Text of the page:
For the sake of simplicity, the starting lineup was used.  If a protectee was listed in front of a protector, he was credited for all that game?s totals as "protected."  If a protectee was not in front of a protector, his totals for that game were "unprotected."  The assumption was that the pitcher didn?t know the protector in the on-deck circle was going to be removed for next inning for defense, he forgot, etc.

Data Results:

Using the classifications stated above, there were 23 protectors and 27 protectees. Out of those 27 protectees, 11 of them saw an improved performance in OPS hitting in front of a protector, while 16 of them saw a decrease in performance. By looking at (BB+K)/PA as an estimation of players seeing more strikes, we see that 15 batters had an increase in (BB+K)/PA with a protector behind them, while 11 had a lower (Sosa had almost the exact % here). TB/H gives us a good estimation of how hard the balls were that the batters hit were. 13 of the batters had a higher amount of bases per hit with a protector behind them while 14 were lower.


Looking at overall performance by totaling the 27 protectee?s stats together, it looks like OPS increase by about 3.5%, (BB+K)/PA increased by about 6.4% and TB/H increased by about 2%. The data can be seen here.


Some of the potential limitations of this study include arbitrary selection of the definitions that would leave off potential protectors or protectees.  This includes players who might have a reputation without the performance (pitchers don?t look at SLG %), or players who have the production but not the required AB?s. Another method could have been to look at career SLG% instead of just the 2002 season. There is also the potential to have noise in the data regarding certain batters hitting in certain positions. If a certain batter were more comfortable leading off than hitting 3rd but happens to not be protected leading off, how much would this affect his production? A third issue is a protectee?s performance relative to his protectors. In other words, can anyone really protect Bonds v2002?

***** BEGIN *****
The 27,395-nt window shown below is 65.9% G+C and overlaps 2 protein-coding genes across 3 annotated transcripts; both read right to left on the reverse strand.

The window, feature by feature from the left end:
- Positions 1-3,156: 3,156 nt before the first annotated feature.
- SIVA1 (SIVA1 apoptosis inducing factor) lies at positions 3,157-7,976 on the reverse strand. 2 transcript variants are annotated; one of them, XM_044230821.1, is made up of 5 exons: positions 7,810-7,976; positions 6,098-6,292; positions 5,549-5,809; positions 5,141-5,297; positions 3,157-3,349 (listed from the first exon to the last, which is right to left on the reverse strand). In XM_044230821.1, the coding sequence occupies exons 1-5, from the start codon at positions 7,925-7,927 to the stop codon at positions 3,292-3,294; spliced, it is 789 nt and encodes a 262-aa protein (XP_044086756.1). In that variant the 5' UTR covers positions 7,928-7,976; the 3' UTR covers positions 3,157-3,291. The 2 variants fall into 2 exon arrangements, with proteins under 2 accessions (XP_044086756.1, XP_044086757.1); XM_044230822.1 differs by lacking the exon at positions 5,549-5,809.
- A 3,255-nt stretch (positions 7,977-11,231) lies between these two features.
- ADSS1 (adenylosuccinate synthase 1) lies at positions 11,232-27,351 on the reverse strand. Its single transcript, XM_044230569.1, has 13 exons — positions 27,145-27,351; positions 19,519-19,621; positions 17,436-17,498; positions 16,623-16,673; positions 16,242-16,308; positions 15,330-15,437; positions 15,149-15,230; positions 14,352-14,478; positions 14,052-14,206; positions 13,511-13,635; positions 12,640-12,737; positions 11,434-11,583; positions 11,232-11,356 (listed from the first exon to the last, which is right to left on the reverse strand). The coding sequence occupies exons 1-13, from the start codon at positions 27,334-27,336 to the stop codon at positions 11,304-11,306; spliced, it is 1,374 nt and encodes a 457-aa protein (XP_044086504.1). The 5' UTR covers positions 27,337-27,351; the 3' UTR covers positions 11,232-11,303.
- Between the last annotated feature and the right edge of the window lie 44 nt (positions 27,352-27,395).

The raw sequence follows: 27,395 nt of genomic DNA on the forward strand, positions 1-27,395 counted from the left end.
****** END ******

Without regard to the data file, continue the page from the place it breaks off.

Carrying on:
Dylan Wright Posted: July 01, 2003 at 06:00 AM | 11 comment(s) Login to Bookmark
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   1. John Posted: July 01, 2003 at 02:23 AM (#611966)
I don't think that your selection of firm, fixed points for protection help in the specific context of these players. I'd be more looking at what happens when a player has a guy batting behind him who isn't markedly worse (in other words Barry Bonds' 2002 can not be protected short of Ted Williams or Babe Ruth) rather than simply an arbitrary designation of a .500 SLG. The reason I'd look at it this way is this, even if Jeff Kent is a solid hitter behind Barry Bonds, are you really going to pitch to Bonds because of Kent?
   2. Dylan Wright Posted: July 01, 2003 at 02:24 AM (#611974)
I definately agree that there is a context in the study of protecting a player; however, I was attempting to ride the line between the objective approach and the "old school" beliefs. I think a lot of people here would agree with the question of "Can you protect Bonds?", but Alou was quoted earlier this month saying "I've got to look for the best protection for Barry, and Durham is really hot right now," (

The base-out situation would be a definate step foreward in hashing this out to more detail. A very good suggestion.

The hitter whose split stuck out the most to me was Sheffield. His Unprotected OPS was half of his Protected OPS.
   3. Dylan Wright Posted: July 01, 2003 at 02:24 AM (#611982)
Uh, that should be pitches seen. A typo on my part, sorry. Good catch
   4. Walt Davis Posted: July 01, 2003 at 02:24 AM (#611985)
Interesting article, but what really needs to be addressed is whether the differences are statistically significant. On the one hand, looking at the totals, all the "unprotected" numbers are lower, which does suggest tht something was probably going on. On the other hand, looking at total OBP and using the binomial distribution, we see that, even in 15,894 PA, the 95% confidence interval around that .358 mean is +/- .0076, putting the protected/unprotected split numbers well within random variation.